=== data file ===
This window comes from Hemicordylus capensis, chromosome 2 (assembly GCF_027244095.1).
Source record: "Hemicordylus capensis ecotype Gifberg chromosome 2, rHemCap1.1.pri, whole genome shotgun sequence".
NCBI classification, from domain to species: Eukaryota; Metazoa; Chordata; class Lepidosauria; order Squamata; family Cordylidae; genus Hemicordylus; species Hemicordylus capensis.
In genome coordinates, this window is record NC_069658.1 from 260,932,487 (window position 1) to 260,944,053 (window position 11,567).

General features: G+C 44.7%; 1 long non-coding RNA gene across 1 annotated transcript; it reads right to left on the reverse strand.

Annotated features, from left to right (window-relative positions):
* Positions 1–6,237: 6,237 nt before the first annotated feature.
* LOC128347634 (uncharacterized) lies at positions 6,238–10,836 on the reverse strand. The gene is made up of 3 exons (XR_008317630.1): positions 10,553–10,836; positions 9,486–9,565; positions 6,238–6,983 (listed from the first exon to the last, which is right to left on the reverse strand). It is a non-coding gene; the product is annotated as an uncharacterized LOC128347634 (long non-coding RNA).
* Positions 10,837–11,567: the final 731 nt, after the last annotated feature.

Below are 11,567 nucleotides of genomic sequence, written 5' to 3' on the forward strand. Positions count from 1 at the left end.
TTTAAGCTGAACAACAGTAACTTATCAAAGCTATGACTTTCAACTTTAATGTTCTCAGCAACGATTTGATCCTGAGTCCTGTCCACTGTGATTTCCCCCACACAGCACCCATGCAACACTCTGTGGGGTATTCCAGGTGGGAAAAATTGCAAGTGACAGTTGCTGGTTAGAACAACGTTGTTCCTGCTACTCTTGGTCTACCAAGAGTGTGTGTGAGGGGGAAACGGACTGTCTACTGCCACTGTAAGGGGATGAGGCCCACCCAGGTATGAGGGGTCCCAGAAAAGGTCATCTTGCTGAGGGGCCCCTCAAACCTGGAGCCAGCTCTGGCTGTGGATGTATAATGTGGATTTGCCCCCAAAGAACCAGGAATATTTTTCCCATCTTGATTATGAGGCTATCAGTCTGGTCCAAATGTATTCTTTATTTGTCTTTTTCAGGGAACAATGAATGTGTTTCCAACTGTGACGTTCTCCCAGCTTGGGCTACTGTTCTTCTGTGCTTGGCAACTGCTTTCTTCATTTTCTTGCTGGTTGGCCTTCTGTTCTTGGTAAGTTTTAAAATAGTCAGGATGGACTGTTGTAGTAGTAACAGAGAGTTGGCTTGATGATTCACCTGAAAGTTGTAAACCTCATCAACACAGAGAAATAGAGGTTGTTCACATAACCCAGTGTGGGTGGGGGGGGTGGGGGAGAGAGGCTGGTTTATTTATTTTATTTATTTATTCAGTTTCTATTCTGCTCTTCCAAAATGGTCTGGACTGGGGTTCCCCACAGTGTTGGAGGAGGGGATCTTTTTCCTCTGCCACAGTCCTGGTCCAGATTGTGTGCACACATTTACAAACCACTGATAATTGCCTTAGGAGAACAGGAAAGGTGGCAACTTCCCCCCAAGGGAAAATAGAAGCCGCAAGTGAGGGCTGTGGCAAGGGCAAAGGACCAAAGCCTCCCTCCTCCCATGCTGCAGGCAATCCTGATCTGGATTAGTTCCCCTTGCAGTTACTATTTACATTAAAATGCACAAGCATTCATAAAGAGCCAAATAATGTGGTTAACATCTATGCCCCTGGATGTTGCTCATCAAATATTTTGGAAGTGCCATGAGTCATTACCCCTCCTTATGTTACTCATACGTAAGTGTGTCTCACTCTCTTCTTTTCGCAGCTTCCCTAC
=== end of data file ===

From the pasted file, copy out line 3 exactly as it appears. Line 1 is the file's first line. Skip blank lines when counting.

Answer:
NCBI classification, from domain to species: Eukaryota; Metazoa; Chordata; class Lepidosauria; order Squamata; family Cordylidae; genus Hemicordylus; species Hemicordylus capensis.